Poetry and carpentry may seem worlds apart but for Adam White, shortlisted for a prestigious poetry award, both crafts require an apprenticeship and great attention to detail. White, a native of Youghal in Co Cork who is based in Normandy, is in the running for the Felix Dennis Prize for Best First Collection of Poetry, worth £5,000.
This prize is one of three categories in the Forward Prizes for Poetry competition. Previous winners include Seamus Heaney, Ted Hughes, Thom Gunn and Carol Ann Duffy.
The 34-year-old's collection of poetry, Accurate Measurements, was published in April by Doire Press, an independent publishing house in Galway. The book contains a number of poems that are about the intricacies of woodwork.
With the downturn in the construction industry, White says that he has nostalgia for this sector. “I tend to try to recreate the woodwork, the sounds and smells and pleasures of it, in the writing.”
White is up against five other poets: Dan O'Brien, Steve Ely, Emily Berry, Hannah Lowe and Marianne Burton. A winner will be announced on October 1st at the Southbank Centre in London and prizes will be awarded by the novelist Jeanette Winterson.
White never set out to be a writer. As a teenager, he wrote lyrics for songs. "They didn't make much sense. I just liked the sound of words and rhymes."
After serving a four-year apprenticeship as a carpenter, he embraced the work full-time. When the economy started to falter and work became scarce on building sites, White signed up for an arts degree in English and French at NUI Galway as he had always been interested in English literature.
In his final year in 2009, White attended a seminar on modern Irish poetry, which involved close readings of the work of poets such as Heaney, Derek Mahon, Medbh McGuckian, Eavan Boland and Michael Longley. "As soon as I started reading these poets I said, 'Jesus, I'll have to try this.' When I see people doing things that I like, I tend to try it for myself."
A friend suggested that White attend the North Beach Poetry Night slam in Galway's Crane Bar, run by John Walsh and Lisa Frank of Doire Press. Budding poets had to read two poems at each session.
White, being something of a perfectionist, decided that if he was going to read to an audience, the poems "had better be good poems. The quality of the stuff I was reading at university made me aspire to write as well as I could."
He wasn’t comfortable with the aggressive delivery involved in “slamming” poetry, opting instead to recite his work in a heartfelt way. Walsh and Frank encouraged White to keep writing.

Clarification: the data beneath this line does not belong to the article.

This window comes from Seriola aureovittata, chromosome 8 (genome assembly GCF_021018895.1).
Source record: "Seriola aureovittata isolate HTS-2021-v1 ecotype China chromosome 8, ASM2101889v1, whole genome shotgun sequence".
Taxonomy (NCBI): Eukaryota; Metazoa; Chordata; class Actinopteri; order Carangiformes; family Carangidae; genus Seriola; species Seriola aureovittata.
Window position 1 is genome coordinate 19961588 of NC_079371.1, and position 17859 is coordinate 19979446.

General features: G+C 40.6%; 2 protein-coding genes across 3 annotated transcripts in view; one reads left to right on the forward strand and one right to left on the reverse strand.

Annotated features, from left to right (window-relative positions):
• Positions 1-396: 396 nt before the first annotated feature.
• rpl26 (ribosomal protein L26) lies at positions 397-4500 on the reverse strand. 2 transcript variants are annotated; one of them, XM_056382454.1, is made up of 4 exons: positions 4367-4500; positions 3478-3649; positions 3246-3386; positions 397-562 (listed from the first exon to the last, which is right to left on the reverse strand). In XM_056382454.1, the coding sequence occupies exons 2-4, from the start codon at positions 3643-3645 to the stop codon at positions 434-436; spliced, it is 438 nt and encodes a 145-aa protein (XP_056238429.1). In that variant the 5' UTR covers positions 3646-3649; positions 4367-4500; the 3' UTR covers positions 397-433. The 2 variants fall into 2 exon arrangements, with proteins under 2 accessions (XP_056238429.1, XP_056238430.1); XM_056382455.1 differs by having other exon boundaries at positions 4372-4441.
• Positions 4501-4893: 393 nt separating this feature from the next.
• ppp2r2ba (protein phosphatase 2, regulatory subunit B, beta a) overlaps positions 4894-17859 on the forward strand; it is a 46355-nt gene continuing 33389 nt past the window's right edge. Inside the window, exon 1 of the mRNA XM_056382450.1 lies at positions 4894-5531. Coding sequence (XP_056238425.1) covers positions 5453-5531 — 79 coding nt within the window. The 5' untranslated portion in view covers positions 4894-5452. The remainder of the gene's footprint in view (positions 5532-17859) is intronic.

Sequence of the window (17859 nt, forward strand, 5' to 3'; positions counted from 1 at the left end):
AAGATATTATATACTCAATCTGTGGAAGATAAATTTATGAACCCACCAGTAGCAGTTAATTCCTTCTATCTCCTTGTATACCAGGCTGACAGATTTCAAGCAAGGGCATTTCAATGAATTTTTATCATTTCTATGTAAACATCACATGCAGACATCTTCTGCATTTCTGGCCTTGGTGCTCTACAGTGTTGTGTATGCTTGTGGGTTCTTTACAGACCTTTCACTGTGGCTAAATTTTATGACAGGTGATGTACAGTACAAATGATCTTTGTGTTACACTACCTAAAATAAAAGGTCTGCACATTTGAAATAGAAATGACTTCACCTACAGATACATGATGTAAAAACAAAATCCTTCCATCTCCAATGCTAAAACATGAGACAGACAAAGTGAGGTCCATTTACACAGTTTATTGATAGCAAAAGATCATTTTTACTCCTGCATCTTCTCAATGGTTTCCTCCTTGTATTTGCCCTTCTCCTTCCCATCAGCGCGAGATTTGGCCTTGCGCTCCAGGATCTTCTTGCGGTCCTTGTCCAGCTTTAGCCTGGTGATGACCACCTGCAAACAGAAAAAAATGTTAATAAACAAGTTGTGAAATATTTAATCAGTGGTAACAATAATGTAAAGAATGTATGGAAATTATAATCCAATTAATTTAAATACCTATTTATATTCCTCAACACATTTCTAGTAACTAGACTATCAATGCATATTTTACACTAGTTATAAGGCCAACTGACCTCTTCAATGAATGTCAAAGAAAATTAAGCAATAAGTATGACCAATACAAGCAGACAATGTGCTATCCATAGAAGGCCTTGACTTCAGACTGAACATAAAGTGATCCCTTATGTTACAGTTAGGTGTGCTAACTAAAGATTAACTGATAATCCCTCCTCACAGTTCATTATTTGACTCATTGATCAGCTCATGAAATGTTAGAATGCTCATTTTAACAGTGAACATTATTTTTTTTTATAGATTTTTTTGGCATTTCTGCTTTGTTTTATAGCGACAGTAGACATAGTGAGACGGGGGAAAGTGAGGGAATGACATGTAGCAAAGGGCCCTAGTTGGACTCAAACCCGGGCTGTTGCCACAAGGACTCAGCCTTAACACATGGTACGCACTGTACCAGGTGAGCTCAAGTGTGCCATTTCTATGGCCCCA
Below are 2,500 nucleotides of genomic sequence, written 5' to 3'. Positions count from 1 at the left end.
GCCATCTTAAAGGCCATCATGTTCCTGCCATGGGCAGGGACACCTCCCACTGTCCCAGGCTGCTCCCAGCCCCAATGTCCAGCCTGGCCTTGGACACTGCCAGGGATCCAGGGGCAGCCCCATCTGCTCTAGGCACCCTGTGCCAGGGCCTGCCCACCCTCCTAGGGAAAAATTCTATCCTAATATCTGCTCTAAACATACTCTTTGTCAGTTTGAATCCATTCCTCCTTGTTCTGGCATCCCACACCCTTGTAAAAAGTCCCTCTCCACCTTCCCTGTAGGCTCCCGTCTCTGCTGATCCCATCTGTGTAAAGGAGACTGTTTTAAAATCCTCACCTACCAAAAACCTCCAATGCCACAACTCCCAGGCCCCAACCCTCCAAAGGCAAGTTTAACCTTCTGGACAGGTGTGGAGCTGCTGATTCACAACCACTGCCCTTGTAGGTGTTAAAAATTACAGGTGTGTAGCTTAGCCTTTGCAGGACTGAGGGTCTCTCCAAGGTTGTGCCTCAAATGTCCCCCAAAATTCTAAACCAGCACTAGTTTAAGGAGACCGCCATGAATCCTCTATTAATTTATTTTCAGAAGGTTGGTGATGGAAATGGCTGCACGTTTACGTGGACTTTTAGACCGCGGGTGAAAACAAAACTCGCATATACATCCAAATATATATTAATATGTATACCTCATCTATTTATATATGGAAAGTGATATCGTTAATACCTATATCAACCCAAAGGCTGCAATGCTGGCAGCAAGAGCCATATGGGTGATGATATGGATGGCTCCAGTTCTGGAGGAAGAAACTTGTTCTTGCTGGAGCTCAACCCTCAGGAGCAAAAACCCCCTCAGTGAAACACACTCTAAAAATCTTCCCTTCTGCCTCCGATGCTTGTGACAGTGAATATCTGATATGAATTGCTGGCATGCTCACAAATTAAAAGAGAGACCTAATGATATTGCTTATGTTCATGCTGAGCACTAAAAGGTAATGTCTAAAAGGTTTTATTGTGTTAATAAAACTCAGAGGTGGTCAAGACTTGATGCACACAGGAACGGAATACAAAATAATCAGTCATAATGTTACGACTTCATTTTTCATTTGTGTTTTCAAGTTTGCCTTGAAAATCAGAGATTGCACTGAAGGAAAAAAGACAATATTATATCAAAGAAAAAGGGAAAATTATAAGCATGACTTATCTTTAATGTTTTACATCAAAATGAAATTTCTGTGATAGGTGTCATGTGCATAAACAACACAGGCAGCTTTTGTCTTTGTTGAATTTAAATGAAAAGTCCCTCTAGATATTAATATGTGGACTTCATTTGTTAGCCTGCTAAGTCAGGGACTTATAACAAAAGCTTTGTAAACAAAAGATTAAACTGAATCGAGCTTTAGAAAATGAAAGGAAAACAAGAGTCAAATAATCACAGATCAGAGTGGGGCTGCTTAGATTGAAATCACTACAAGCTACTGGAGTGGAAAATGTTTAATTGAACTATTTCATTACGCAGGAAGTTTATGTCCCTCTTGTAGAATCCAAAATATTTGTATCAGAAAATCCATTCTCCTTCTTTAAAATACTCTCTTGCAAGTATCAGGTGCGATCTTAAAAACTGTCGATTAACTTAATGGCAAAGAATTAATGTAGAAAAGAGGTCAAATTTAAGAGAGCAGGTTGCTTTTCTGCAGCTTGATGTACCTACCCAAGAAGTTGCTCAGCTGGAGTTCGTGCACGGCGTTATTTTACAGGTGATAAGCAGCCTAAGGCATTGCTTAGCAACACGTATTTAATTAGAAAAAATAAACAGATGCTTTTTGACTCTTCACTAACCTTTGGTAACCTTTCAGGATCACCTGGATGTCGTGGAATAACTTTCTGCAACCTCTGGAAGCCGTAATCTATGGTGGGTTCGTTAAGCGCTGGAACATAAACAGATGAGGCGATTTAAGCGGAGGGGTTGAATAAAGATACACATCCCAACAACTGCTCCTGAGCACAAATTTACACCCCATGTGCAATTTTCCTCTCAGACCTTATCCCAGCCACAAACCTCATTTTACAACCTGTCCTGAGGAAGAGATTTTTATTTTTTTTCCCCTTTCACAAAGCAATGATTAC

“After a while, they said that if I ever had enough poems for a collection, they’d be interested in publishing it. I didn’t have to go looking for a publisher. I was very lucky that things fell into place.”
As well as writing poetry, White teaches English in Normandy where he lives with his French girlfriend. “There’s only two of us in the house. When Karine goes to work and I have a day to myself to sit down and write, it can be pretty lonely. I miss working with a team and having the craic and the banter on the building sites.”
But White is a dedicated writer who says he has served a four-year apprenticeship in the art of poetry – the same length of time it took him to qualify as a carpenter.
When he has an idea for a poem, he allows it “to go around in my head, gathering momentum.
“By the time I get the chance to actually sit down and write, it’s ready to spill out. I can get it all down in an hour or two. Then, I spend a couple of hours tidying it up. I leave it alone for a few days and write a second draft, and a few days later, a third draft.
“I write about five drafts in all. Writing more drafts would be overkill. I’d lose interest in it if I had to do that.”
White expects that his second collection of poetry will take at least three years to complete. He has an idea for a book but doesn't want to disclose it at this early stage. Accurate Measurements is not just about construction and the metaphors it lends itself to. "I don't think it would have been very interesting if I had 60 pages about building. So the book also has poems about my family, nature, travelling; there are three love poems as well."
While White likes to draw a line under his apprenticeship to poetry, he is constantly reading the work of poets he admires, to improve his own writing.
“I’ve read more Heaney than any other poet and I like the work of Ted Hughes as well. I really admire Heaney’s poems about farming and what’s going on around the house, such as the making of butter. I like his technical descriptions about how things are actually made.”
White’s title poem is about the hanging of a door, describing the process from start to finish. “You could compare hanging a door to writing a poem. It’s about crafting something. Also, a door is a way in.”
And for White, the “way in” that he is now most interested in is the one that leads to creativity.